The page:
Quality as the Key Success Factor In Winning the Global Car War Massachusetts institute of Technology (MIT) conducted an extensive study of the global car industry that compared operations at General Motors, Toyota, and the joint venture between GM and Toyota, the New United Motor Manufacturing Inc. (NUMMI) plaint in Fremont, California. The result of the study should raise some very disturbing questions about the quality and productivity of American operations, namely: •Why did GM’s Framingham plant require 31 hours to assemble a car when the Toyota plant only required 16 hours- or roughly half the time? Why did the GM plant average 135 defects per car when Toyota had only 45 defects – or about one-third the numbers? •Why did GM require almost twice as much assembly space as the Toyota facility? •Why did GM require to a two-week parts inventory when Toyota only needed a two-hour supply of parts for its assembly line? As one might suspect, the cost of maintaining a large parts inventory inflates product costs. Obviously GM did not fare well in the direct comparison to Toyota, but there are also signs of encouragement in the MIT study.
Although American auto makers had fallen behind their foreign rivals, they have taken active steps to improve product quality and respond to customer wants. These companies have not been defeated; rather they have been revitalized by the competition. GM joined forces with Toyota to create the NUMMI plant in order to improve the quality and efficiency of its manufacturing operations. The old GM plant in Fremont, California, was one of the car maker’s worst performing facilities before the NUMMI operation was initiated.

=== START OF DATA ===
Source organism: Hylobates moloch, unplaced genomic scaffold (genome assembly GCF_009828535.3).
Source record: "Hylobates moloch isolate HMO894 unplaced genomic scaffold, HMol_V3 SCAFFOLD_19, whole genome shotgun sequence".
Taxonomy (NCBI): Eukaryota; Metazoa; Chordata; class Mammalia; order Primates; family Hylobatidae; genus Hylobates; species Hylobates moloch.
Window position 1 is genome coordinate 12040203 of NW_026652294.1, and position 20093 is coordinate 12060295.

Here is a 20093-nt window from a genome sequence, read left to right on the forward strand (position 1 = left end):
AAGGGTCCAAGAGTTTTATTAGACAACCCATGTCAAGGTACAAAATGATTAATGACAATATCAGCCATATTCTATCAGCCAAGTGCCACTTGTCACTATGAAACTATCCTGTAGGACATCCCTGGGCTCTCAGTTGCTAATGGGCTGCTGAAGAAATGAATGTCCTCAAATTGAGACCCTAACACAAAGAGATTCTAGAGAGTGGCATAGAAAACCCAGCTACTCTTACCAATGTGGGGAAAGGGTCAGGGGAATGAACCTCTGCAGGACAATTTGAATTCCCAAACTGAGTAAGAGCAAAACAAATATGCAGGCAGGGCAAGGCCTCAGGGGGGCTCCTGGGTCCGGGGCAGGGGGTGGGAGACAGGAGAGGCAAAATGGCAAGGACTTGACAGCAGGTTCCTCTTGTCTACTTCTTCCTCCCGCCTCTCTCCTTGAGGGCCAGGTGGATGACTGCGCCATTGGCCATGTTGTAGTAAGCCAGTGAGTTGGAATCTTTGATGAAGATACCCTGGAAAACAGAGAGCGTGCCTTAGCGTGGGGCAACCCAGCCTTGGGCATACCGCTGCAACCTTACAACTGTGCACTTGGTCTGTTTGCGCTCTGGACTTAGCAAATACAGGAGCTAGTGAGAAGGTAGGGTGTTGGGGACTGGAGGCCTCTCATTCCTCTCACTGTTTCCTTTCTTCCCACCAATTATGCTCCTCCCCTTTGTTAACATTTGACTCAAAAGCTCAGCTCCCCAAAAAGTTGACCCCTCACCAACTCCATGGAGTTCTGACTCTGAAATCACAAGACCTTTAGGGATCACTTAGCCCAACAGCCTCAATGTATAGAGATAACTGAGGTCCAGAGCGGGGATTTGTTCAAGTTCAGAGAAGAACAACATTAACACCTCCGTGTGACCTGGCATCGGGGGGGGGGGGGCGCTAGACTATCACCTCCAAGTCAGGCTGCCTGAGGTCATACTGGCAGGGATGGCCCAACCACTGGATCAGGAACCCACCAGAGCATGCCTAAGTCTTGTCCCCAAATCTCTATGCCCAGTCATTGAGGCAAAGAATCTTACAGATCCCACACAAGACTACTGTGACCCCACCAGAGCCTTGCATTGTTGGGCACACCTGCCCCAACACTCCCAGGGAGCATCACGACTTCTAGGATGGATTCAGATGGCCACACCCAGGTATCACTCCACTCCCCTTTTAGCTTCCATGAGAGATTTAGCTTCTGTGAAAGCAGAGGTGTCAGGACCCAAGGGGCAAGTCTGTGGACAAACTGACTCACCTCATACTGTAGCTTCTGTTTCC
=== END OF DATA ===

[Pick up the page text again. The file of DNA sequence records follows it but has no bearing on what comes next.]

As a result of the joint venture, assembly time has been greatly reduced and quality, measured in terms of total number of defects per car, has equaled the performance of Toyota in Japan. Although assembly space is still relatively high by Japanese standards, NUMMI’s inventories have been reduced from two weeks to just two days. In short, the solution to many of GM’s production problems could be traced to a need of eliminating waste, focusing on value-added process, and enforcing more stringent quality controls.
In some ways, the European car industry is even in a less competitive position than U. S. companies. The quality, measured by assembly defects for 100 vehicles, is worse in Europe. European car manufacturers had 97 defects per 100 cars, compared to 82. 3 by American firms operating in the United States. Japanese companies operating in North America had only 65 such defects and Japanese firms in Japan had only 60? In productivity, European car firms also did poorly, requiring 36. 3 hours to assemble a car compared with 25. 1 hours of U.
S. companies in North America, 21. 2 hours of Japanese car makers in North America and only 16. 8 hours of Japanese firms operating in Japan. Clearly, U. S. and especially European firms need much improvement in productivity and quality to be competitive in the global market. Questions: 1. In the NUMMI joint venture, what did Toyota gain? What were the benefits for General Motors? 2. As a consultant, what strategies would you recommend for European carmakers to improve their competitive position in the global car industry?
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